CFI On Campus FAQ

What is Center for Inquiry On Campus?

CFI On Campus unites student freethinkers, skeptics, secularists and humanists and their groups on campuses across North America and around the world. The Center for Inquiry is dedicated to building student freethought communities and promoting humanism, critical thinking, and scientific inquiry. We defend civil liberties, church-state separation and religious freedom from the religious right and other opposing forces. The main goal of CFI On Campus is to promote and defend reason, science and freedom of inquiry in education and in relation to student issues.

What is freethought?

“Freethought” is the name of an American intellectual and cultural movement that can be traced back to the writings of the founders of our nation, the philosophers of the French and German Enlightenment, and the secular populists of the 19th century. A freethinker is a person who forms his or her judgments about religion using reason rather than relying on tradition, authority, faith, or established belief. Members of the freethought movement strive to free the mind of ignorant presuppositions and superstitions and are generally secular and humanist in outlook. “Freethought” is sometimes used to include more than one movement, in that some people view atheism, skepticism, evidence-based reasoning, and science supporters as freethought and freethinkers.

Are you a religious organization? Are you a cult?

No. The campus freethought movement is a nonreligious student movement dedicated to promoting reason, not religion; science, not pseudoscience; the poetry of reality, not faith. Freethinkers emphasize reason and scientific inquiry, individual freedom and responsibility, human values and compassion, and the need for tolerance and cooperation.

Are you an atheist organization?

No. Most (but not all) of our members doubt or disbelieve any God’s existence. We are a secular organization, but many of our allies on religious freedom issuesa nd separation of church and state are religious. Everyone is welcome to join us as long as they support our mission. However, criticism of religious dogma is only a part of what defines the Center for Inquiry On Campus. Aside from skepticism of religion, the Center for Inquiry promotes religious liberty, the ethical ideals of secular humanism, and science education.

Are you anti-Christian or anti-religious?

No. CFI believes in academic freedom, freedom of conscience and freedom of inquiry, and does not resist presenting rational and scientific critiques of religious, paranormal, and pseudo-scientific claims. There are no “sacred-cows,” including religion. The Center for Inquiry opposes attempts to force beliefs on others. However, we promote and defend church-state separation and religious liberty: the right of every person to believe and worship as he or she pleases, or not to do so at all. As such, CFI is not anti-Christian or anti-religious, but does, however, strongly oppose the politicization of personal religious beliefs as well as opposing attempts to bring religion into public education, or to change science education standards to include pseudo-science and creationism in schools.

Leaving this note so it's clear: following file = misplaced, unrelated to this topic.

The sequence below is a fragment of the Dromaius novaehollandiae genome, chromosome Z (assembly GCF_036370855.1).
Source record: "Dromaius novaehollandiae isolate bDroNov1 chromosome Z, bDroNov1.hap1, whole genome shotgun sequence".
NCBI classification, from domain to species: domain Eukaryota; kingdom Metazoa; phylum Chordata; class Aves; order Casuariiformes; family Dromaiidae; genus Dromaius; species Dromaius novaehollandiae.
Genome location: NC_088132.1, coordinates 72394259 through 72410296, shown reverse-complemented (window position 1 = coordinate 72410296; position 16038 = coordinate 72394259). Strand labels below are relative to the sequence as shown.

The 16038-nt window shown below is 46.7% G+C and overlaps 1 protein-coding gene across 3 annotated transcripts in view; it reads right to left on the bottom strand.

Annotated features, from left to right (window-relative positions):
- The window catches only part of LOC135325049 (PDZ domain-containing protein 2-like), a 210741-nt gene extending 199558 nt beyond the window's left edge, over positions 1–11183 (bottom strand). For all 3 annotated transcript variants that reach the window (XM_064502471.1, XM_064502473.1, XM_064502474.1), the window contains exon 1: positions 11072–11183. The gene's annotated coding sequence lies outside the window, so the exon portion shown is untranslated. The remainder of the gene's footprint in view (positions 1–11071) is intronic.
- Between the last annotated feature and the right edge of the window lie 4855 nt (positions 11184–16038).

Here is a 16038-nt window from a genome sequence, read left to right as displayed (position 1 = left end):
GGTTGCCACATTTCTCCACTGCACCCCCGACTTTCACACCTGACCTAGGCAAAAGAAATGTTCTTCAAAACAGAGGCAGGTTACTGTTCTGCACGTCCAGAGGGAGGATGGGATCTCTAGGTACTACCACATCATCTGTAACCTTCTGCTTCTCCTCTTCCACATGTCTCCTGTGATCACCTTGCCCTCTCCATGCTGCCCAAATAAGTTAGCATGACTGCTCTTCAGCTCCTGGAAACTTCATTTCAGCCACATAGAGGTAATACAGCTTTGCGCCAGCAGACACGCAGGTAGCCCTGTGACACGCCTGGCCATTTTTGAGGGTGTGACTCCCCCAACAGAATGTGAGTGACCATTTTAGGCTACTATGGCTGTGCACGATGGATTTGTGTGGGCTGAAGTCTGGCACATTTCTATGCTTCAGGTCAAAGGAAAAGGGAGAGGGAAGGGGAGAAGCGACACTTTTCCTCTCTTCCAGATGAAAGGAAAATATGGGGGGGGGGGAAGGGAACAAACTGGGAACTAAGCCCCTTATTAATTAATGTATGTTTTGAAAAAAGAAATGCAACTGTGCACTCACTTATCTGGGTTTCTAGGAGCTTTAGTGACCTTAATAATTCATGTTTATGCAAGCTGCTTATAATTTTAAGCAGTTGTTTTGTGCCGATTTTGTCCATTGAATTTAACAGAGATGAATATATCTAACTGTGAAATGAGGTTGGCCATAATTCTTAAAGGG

What about “spirituality”?

Properly defined, the term “spiritual” may accurately describe some members of the Center for Inquiry. Freethinkers reject spiritual claims that deal with the supernatural. Spiritualists and “New Agers,” who speak of spiritual forces or spiritual ways of knowing reality, reject reason in favor of tradition, speculation or mystical experience. Because of this, they wouldn’t be considered freethinkers. If the word “spiritual” is used to refer to a strong sense of emotion, such as a deep appreciation of the arts or a sense of wonder and awe at the beauty of the universe (i.e.: the “poetry of science”), it is compatible with freethought. Many famous freethinkers, atheists and humanists, such as Carl Sagan and Richard Dawkins, talk emotionally about their respect and awe for the size and age of the universe, the beauty of science or the power of the arts, and use the word “spiritual” in this sense.

Who can become part of CFI On Campus?

The Center for Inquiry welcomes all college and high school students and student organizations that support our mission. Some members are religious students who are interested in freethought and related issues. Others are supporters of one part of our mission, but are unsure about other aspects and either choose to focus on certain topics, or are open to discussing things that that are unsure about. Everyone is welcome! You need only to abide by our standards for respect and discourse as well as upholding our mission in regards to science, reason, and secular values.

What if I want to join but I’m still in high school?

CFI On Campus provides organizing resources for high school students. Our number of high school affiliate groups is always growing and we are happy to coordinate with younger students. For more information, contact a Center for Inquiry campus organizer.